Why Did The Shulchan Oruch Omit The Basic Mitzvah?

However, the Shulchan Oruch (Orach Chaim 671:2) mentions only the practice of mehadrin min hamehadrin -- adding a light for each member on each succeeding night -- and makes no mention of the basic halochoh that it is sufficient to light one candle each night. Why does the Shulchan Oruch omit the basic halochoh?

"Hey, Brother!"

by Ruth Fogelman A heartwarming story of Hashgacha Pratis.


"Hey, Brother, how ya doin?" That's how I first greeted him at the Central Bus Station. I'd never seen him before, but there was an immediate attraction to the tall, dark-haired youth, about my own age, who stood in front of me. I admired the thick curls of the neat ponytail at the nape of his neck. Was it really that much shorter than my own, or did it just look that way because of the curls? We were both taking the bus from Jerusalem to Tel Aviv and we continued a lively conversation on the bus.

"See you around sometime," he said as we parted ways at our destination.

That first meeting was five years ago. I didn't even ask his name then, but I felt I'd known him all my life. He lived in a small town in the north of Israel; I lived at that time in a small town south of Jerusalem.

Two years after that initial meeting at the bus station, I became observant and I came to study at a small yeshiva in Jerusalem. I'd been studying for three months when Yonatan came to study there, too. Even though he had cut his long hair and grown a beard, I recognized him from our first meeting. I remembered his deep, searching black eyes and I could just about make out the shape of his lips under his full, black beard.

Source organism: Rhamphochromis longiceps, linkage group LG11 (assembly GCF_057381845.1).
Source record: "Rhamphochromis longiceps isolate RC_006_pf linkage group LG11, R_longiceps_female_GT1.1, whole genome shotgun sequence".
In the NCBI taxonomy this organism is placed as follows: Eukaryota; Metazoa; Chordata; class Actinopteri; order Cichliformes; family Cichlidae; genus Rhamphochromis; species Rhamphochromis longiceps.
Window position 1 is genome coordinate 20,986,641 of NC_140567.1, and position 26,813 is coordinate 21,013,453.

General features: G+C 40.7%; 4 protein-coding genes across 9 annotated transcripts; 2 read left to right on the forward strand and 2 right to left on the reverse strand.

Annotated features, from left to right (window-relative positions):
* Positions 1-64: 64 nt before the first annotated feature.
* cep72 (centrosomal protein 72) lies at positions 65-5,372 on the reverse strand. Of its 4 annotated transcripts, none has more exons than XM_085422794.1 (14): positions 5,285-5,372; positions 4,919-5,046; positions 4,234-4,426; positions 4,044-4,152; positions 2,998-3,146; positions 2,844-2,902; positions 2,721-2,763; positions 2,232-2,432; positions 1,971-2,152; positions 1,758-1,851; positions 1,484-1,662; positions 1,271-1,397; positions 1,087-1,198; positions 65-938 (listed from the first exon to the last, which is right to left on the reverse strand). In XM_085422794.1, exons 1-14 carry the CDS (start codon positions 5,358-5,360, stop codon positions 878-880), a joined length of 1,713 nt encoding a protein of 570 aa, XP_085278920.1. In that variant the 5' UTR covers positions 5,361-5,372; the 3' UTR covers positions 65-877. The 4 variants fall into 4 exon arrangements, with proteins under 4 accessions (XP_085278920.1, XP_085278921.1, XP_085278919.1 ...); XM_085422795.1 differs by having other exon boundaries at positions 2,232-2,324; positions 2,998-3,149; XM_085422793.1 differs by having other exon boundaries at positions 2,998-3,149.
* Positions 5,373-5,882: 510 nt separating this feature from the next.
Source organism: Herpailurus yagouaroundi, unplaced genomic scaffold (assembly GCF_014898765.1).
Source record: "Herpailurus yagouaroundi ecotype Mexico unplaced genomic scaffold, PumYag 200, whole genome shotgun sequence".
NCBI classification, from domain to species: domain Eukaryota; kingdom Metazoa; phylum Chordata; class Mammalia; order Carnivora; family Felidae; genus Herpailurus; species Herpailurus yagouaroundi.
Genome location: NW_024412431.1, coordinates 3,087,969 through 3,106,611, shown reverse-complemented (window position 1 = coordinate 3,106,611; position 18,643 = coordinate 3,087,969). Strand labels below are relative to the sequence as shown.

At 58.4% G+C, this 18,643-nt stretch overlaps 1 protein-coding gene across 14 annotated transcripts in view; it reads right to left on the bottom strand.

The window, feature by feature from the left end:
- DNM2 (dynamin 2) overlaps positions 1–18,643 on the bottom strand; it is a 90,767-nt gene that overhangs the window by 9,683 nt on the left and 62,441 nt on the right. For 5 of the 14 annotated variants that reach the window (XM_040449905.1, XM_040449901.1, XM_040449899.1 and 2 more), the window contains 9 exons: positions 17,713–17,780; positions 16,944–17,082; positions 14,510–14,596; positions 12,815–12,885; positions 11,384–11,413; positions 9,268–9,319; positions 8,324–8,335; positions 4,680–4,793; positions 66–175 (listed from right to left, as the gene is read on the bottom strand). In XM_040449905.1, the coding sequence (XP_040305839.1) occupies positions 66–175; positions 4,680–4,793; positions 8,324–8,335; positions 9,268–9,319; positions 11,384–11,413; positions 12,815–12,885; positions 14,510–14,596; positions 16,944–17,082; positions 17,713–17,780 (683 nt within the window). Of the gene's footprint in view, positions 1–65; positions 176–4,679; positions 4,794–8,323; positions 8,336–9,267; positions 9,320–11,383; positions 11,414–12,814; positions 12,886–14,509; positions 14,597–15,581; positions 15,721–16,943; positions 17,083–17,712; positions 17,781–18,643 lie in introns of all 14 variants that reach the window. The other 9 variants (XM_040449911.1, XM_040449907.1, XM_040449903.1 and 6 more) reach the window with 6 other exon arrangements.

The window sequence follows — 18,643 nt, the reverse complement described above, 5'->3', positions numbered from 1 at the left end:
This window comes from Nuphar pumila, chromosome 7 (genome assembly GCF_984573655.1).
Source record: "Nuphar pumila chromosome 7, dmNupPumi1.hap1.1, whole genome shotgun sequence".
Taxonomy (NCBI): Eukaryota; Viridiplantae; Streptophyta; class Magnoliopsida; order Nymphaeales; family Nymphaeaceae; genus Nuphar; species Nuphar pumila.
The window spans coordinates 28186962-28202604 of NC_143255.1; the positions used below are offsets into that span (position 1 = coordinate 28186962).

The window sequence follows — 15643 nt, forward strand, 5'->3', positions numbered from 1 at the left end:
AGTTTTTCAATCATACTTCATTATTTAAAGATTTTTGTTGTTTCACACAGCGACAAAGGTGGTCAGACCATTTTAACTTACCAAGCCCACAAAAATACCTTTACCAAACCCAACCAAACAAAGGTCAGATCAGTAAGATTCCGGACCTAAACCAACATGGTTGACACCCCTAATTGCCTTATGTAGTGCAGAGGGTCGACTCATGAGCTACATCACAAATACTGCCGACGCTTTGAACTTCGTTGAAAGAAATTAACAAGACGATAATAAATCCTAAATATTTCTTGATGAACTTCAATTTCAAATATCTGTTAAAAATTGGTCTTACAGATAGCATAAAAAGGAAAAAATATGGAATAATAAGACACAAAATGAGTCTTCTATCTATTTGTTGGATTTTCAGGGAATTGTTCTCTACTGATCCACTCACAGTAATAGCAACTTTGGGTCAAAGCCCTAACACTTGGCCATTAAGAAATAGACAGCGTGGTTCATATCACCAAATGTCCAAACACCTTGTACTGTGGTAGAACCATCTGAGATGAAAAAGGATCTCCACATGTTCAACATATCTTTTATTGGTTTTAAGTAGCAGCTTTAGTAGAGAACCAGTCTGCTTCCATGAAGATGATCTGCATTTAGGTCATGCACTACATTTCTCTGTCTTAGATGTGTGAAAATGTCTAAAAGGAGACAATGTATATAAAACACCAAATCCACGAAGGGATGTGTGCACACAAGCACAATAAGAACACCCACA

SomeOne is Helping You to Walk

a (true?) story by A. Lapid

Part One

Round the Latke Platter

Something very domestic hovered in the atmosphere of the tiny shared kitchenette.

Deganit was sitting by the wooden table, peeling potatoes. Sharon read the list of ingredients over and over again, including the directions for preparation written on the small notepaper which her upstairs neighbor, Rivka, had jotted down for her.

"Are you sure this is going to come out decent?" she asked doubtfully, frowning.

"What could go wrong?" answered Deganit, adding another peeled potato to the growing pile beside her. "My grandmother always made latkes for Chanuka. As a girl, I used to put a small stool next to her and would stand and watch her making them."

Ofra organized all the ingredients on the marble counter. "Does this dorm apartment perhaps have a grater to grate these or will we end up having a simple supper of mashed potatoes, after all?"

Drawer after drawer was opened. The contents of the kitchen cabinets were carefully examined and finally, Sharon ended up going to Rivka to borrow a suitable grater.

Windows on the World

by Y. Freund FICTION

Part I

Rocco knew Manhattan only from the 107th floor of the World Trade Center. He wasn't American-born and didn't really know his way around the large city, even though he had worked there for many years. He knew how to go from his home in the Bronx to Windows on the World in lower Manhattan only by following the arrows on the crumpled and stained map that Rick had drawn for him.

He didn't know how to read English either, except for the letters A-F. When he reached G, Rick would say, "It looks like a C. Now, point to it. No, that's a J!"

From the 107th floor, Rocco could see thousands of sparkling neon signs as well as grasshoppers with human forms seated in tiny boxes which raced along curvy snakes.

Sometimes, Rick visited Rocco at Windows on the World, a famous restaurant, and the two would peer out of its large windows and marvel at the magnificent scene below.


These links were fixed, Tammuz 5781